Prince Harry shared on Instagram an emotional video marking National HIV Testing Week, where he appears with former Wales rugby captain Gareth Thomas, who opened up about his HIV journey as the first UK sportsman to go public about living with the virus. In the clip, which was filmed in the stands of Harlequins rugby club, the Duke of Sussex expressed his wish of helping put an end to the stigma surrounding the virus.

During their meeting, Gareth revealed he thought he had got a death sentence when he was diagnosed with the virus, but being HIV positive is what eventually inspired him to educate people about it. "I was fearful of being tested positive. But I was fearful because I didn't understand what being tested positive means. When I learnt about what being tested positive means and when I learnt that undetectable is untransferable and the quicker I get on medication, the quicker I'm no longer a risk, the quicker I can get my life back on track. And that means now I live an amazing life. I take one pill a day which keeps me healthy, means I have absolutely no fear of passing on HIV to my husband," he said.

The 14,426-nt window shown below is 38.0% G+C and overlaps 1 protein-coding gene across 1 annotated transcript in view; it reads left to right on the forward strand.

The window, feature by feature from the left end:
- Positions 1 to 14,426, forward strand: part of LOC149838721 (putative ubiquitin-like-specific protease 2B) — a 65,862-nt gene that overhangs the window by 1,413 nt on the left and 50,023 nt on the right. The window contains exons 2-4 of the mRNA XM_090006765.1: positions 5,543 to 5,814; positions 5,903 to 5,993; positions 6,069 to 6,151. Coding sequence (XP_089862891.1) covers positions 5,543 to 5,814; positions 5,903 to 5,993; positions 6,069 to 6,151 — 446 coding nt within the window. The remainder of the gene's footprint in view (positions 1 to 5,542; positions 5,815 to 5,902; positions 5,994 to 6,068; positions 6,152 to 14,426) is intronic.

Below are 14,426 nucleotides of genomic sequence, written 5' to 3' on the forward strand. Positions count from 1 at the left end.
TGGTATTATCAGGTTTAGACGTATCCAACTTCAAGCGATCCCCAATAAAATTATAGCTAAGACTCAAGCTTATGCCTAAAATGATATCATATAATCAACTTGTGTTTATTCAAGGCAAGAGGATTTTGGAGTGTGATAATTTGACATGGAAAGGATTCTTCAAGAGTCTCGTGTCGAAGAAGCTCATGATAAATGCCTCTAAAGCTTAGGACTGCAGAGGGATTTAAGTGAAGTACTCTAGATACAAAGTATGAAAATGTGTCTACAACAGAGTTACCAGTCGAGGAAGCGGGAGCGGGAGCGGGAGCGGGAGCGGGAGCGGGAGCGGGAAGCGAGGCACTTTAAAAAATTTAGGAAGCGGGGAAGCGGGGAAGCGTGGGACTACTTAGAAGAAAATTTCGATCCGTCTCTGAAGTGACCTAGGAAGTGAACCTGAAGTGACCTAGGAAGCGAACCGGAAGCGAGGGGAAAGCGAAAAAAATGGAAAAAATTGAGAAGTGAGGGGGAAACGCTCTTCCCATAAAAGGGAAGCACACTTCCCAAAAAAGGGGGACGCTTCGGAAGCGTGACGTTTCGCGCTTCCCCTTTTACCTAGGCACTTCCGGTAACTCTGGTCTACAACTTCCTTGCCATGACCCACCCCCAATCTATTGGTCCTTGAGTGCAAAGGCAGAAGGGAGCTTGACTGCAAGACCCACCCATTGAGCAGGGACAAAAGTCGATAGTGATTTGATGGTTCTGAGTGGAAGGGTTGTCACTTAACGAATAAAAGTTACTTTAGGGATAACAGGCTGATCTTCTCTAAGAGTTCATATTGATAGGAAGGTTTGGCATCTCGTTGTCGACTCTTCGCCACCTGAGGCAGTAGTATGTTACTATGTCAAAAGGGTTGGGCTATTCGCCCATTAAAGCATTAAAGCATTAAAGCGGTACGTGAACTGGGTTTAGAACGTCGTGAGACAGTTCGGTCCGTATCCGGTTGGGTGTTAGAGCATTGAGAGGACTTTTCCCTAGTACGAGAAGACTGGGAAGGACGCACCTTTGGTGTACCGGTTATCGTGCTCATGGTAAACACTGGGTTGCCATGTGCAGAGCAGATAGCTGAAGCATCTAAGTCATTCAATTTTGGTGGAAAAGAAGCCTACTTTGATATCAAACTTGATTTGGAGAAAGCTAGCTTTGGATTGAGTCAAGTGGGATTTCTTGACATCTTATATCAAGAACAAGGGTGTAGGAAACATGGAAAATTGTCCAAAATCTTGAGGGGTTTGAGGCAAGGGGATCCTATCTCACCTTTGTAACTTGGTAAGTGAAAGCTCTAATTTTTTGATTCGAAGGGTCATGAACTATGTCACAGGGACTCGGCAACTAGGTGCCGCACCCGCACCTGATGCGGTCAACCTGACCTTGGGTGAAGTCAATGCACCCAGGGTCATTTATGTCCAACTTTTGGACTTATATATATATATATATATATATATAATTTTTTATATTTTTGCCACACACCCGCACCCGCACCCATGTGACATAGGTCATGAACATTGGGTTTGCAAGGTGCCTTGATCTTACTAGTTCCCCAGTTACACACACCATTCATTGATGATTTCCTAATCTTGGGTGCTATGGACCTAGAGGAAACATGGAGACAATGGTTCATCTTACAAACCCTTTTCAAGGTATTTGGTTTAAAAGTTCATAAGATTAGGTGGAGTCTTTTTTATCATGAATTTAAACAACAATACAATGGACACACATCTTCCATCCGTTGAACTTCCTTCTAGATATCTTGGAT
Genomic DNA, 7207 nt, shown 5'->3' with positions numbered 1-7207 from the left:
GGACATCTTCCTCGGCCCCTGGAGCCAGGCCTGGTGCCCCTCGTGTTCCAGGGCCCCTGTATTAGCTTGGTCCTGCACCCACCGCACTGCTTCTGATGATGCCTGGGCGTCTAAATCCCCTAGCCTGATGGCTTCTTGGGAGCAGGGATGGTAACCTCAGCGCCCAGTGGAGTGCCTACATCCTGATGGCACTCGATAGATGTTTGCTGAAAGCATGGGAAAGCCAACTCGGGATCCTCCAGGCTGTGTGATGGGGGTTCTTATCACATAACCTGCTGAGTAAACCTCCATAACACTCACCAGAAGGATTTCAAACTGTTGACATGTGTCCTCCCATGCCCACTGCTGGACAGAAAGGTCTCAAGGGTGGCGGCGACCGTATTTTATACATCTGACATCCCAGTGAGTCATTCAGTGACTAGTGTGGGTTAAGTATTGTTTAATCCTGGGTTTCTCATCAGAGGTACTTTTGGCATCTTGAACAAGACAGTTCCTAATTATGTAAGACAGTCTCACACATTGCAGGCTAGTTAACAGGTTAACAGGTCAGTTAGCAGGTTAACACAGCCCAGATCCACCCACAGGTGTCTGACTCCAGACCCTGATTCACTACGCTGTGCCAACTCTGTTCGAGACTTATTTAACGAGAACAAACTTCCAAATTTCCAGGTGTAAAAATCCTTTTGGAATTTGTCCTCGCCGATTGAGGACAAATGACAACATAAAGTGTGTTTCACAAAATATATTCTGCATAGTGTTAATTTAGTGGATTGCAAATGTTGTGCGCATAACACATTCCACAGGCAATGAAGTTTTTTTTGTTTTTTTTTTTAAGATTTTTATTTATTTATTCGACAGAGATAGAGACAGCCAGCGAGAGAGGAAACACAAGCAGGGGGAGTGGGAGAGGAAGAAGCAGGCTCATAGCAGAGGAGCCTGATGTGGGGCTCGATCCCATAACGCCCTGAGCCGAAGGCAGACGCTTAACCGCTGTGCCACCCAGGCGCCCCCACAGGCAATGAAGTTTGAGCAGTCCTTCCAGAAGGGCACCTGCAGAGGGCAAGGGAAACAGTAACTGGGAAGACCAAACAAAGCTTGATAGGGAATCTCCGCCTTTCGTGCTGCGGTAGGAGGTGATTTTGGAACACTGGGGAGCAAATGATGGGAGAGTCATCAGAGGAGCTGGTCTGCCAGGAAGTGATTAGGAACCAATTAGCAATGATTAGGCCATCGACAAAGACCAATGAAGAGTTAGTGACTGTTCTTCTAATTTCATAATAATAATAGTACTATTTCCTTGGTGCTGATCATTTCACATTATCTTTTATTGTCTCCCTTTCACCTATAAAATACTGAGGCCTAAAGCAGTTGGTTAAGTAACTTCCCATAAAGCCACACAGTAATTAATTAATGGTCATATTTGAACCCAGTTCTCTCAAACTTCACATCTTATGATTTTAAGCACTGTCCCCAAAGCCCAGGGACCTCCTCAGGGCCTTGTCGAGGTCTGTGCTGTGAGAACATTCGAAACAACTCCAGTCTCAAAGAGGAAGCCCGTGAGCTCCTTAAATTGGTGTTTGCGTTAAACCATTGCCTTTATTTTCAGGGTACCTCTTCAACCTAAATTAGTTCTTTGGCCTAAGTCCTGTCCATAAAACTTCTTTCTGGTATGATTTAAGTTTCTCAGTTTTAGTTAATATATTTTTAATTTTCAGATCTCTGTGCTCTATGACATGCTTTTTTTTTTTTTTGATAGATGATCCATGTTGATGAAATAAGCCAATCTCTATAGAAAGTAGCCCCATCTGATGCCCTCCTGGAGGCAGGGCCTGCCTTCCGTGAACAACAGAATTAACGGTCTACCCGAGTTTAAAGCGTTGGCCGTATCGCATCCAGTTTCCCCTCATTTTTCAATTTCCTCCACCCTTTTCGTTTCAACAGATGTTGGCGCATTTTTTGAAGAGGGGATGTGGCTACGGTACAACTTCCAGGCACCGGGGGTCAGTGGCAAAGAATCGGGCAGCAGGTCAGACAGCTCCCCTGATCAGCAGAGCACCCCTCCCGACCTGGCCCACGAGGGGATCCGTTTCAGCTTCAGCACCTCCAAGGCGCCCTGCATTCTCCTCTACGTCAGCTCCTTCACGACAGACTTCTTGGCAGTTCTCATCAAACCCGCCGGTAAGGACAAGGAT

Prince Harry wants to raise awareness for the importance of getting tested

The Duke of Sussex talked about how important it is for people to get tested early, even if they don't feel at risk, "It is crazy how it’s a virus like many other viruses, but if you get tested early you can get on medication and live a healthy happy life," he said. Prince Harry also praised Gareth Thomas for encouraging people to normalize HIV and making it easier for those who are fearful about it, "I believe in what you’re doing, it’s amazing,” Harry said.

According to statistics from Public Health England, around one in 14 people with HIV in the United Kingdom remain undiagnosed, while 43% of people diagnosed in 2018 were tested late, which means their immune systems were already damaged.